European Trail Blazers
The Run To The All-British 1972 Final
By Steven Chowdry
Forget Chelsea v Manchester United in Moscow 12 seasons ago or Liverpool v Tottenham in Madrid last year, the 1972 UEFA Cup final between Wolves and Tottenham was the first-ever all-British major European final.
The tie was played over two legs as the showpiece last stage of a tournament expanded from the old Fairs Cup.
With Wolves still dreaming of Europa League success this season, we look back at the club’s best ever run in Europe and the hope that they could go one step further in the coming weeks.
Wolves had easily dispatched their early opponents, namely Academica Coimbra of Portugal and ADO Den Haag from the Dutch capital. The aggregate score on each occasion was 7-1……so much for Bill McGarry’s side adopting the cautious approach to away legs that was common at the time.
In the third round, Wolves beat Carl Zeiss Jena 4-0 but a more challenging and tastier tie awaited them in the last eight against mighty Juventus.
The meeting proved to be a big attraction for the Wolves faithful as Molineux drew in 15,000 extra supporters for the game after their side claimed a highly creditable 1-1 draw in Turin.
Roared on by a 40,000-plus crowd, the 1970-71 First Division fourth-place finishers took a 2-0 lead through Danny Hegan and Derek Dougan with a consolation late in the game from Helmut Haller unable to prevent Juventus being knocked out.
McGarry’s side avoided AC Milan, as well as Spurs, in the semi-final and instead faced Ferencvaros, once more doing much of the hard work by scoring in the drawn first leg.
The game in Hungary ended 2-2 and the tie as a whole was memorable for goalkeeper Phil Parkes and Steve Daley, in particular.
Lofty performed heroics with a penalty save in each leg while the 19-year-old Daley was a goalscorer along with Frank Munro in the return. The midfielder made a dream start in the clash at Molineux by bagging the opener in the first minute.
The outcome was a 2-1 victory on the night and progress on a 4-3 aggregate. Happy days, indeed!
In the other half of the draw, Tottenham prevailed against AC Milan and, to the chagrin of both finalists, this meant the two-leg showpiece would be played in England.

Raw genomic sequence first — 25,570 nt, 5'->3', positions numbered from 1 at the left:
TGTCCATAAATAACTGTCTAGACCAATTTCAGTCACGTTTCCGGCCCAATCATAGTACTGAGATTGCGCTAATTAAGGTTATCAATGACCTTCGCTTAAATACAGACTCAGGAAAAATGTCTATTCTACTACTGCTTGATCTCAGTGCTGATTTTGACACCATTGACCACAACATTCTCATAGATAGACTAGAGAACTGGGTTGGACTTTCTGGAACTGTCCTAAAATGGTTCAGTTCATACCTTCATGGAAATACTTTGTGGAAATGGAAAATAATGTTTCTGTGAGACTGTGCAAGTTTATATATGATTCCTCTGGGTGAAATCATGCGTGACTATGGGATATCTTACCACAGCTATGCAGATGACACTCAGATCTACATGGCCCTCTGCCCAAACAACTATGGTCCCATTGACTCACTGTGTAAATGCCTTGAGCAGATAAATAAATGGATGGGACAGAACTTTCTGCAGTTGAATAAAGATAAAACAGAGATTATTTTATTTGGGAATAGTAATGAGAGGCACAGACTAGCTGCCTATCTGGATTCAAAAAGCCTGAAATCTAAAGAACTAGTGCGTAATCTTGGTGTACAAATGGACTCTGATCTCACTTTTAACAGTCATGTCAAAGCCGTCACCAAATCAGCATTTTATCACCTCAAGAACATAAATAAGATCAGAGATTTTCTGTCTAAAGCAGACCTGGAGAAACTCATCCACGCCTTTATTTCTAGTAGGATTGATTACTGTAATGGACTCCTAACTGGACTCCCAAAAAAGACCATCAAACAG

Star performers from both teams admitted to being disappointed at missing out on an exotic away day – and Spurs striker Martin Chivers described how the players’ wives had been excited by the prospect of an all-expenses paid trip abroad.
“They started dreaming of Madrid, Paris and Rome,” he said. “They weren’t enamoured about going to Wolverhampton.”
That domestic showdown was quite a contrast to a 2019-20 campaign in which Wolves have been to Greece, Portugal, Turkey, Italy, Spain and the Czech Republic as well as Armenia and Northern Ireland.
And they look set to return for further travels later this year as they stand at 1/4 to finish in the top six in the Premier League betting odds.
The record books show that Spurs secured a vital 2-1 away victory 48 years ago with a brace from Chivers sandwiching a goal from skipper Jim McCalliog.
Despite an upturn in performance in the second leg, a 1-1 draw at White Hart Lane wasn’t quite enough to lead Wolves to European glory.
Dave Wagstaffe scored a stunning goal to reduce the deficit to 3-2 on aggregate but the team couldn’t breach the Spurs defence again, although Spurs manager Bill Nicholson reportedly conceded that Wolves deserved to win on the night.
As shown by today’s win over Everton, the current side are Wolves’ most exciting team since those heady days. Although we are still talking only about them being in the last 16, it is not beyond the realms of plausibility that they could go one step further and win the competition.
The 1971-72 season was as close as Wolves have ever been to European immortality. The present team will now hope to exorcise the memories of that disappointing final in their own quest for glory.